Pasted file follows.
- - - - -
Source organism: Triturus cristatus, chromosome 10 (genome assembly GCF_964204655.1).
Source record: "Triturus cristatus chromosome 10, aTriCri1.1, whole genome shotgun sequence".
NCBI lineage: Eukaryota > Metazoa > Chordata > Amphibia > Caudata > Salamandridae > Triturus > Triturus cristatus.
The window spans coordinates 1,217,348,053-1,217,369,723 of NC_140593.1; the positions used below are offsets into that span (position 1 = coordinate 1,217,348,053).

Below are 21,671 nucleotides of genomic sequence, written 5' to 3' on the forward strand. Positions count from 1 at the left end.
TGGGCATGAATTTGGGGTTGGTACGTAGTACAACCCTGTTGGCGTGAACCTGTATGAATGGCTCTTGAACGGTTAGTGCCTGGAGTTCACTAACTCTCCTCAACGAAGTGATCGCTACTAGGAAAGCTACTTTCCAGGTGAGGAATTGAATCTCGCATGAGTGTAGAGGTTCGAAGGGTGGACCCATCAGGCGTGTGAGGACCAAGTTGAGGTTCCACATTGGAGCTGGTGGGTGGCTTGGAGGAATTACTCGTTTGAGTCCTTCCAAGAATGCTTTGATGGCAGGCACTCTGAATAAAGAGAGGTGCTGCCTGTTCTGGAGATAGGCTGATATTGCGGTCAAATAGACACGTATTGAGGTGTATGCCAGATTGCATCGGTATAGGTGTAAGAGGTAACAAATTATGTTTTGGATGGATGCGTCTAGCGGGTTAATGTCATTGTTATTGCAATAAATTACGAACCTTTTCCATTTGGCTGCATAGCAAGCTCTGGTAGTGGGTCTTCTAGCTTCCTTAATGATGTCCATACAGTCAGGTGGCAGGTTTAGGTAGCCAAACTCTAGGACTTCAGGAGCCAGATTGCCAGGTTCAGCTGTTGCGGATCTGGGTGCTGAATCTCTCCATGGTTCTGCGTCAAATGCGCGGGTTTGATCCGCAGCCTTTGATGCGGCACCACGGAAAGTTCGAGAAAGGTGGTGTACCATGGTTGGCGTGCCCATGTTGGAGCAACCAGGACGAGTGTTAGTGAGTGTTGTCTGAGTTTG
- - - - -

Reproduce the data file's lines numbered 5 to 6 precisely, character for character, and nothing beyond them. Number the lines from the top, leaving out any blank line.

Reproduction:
Below are 21,671 nucleotides of genomic sequence, written 5' to 3' on the forward strand. Positions count from 1 at the left end.
TGGGCATGAATTTGGGGTTGGTACGTAGTACAACCCTGTTGGCGTGAACCTGTATGAATGGCTCTTGAACGGTTAGTGCCTGGAGTTCACTAACTCTCCTCAACGAAGTGATCGCTACTAGGAAAGCTACTTTCCAGGTGAGGAATTGAATCTCGCATGAGTGTAGAGGTTCGAAGGGTGGACCCATCAGGCGTGTGAGGACCAAGTTGAGGTTCCACATTGGAGCTGGTGGGTGGCTTGGAGGAATTACTCGTTTGAGTCCTTCCAAGAATGCTTTGATGGCAGGCACTCTGAATAAAGAGAGGTGCTGCCTGTTCTGGAGATAGGCTGATATTGCGGTCAAATAGACACGTATTGAGGTGTATGCCAGATTGCATCGGTATAGGTGTAAGAGGTAACAAATTATGTTTTGGATGGATGCGTCTAGCGGGTTAATGTCATTGTTATTGCAATAAATTACGAACCTTTTCCATTTGGCTGCATAGCAAGCTCTGGTAGTGGGTCTTCTAGCTTCCTTAATGATGTCCATACAGTCAGGTGGCAGGTTTAGGTAGCCAAACTCTAGGACTTCAGGAGCCAGATTGCCAGGTTCAGCTGTTGCGGATCTGGGTGCTGAATCTCTCCATGGTTCTGCGTCAAATGCGCGGGTTTGATCCGCAGCCTTTGATGCGGCACCACGGAAAGTTCGAGAAAGGTGGTGTACCATGGTTGGCGTGCCCATGTTGGAGCAACCAGGACGAGTGTTAGTGAGTGTTGTCTGAGTTTG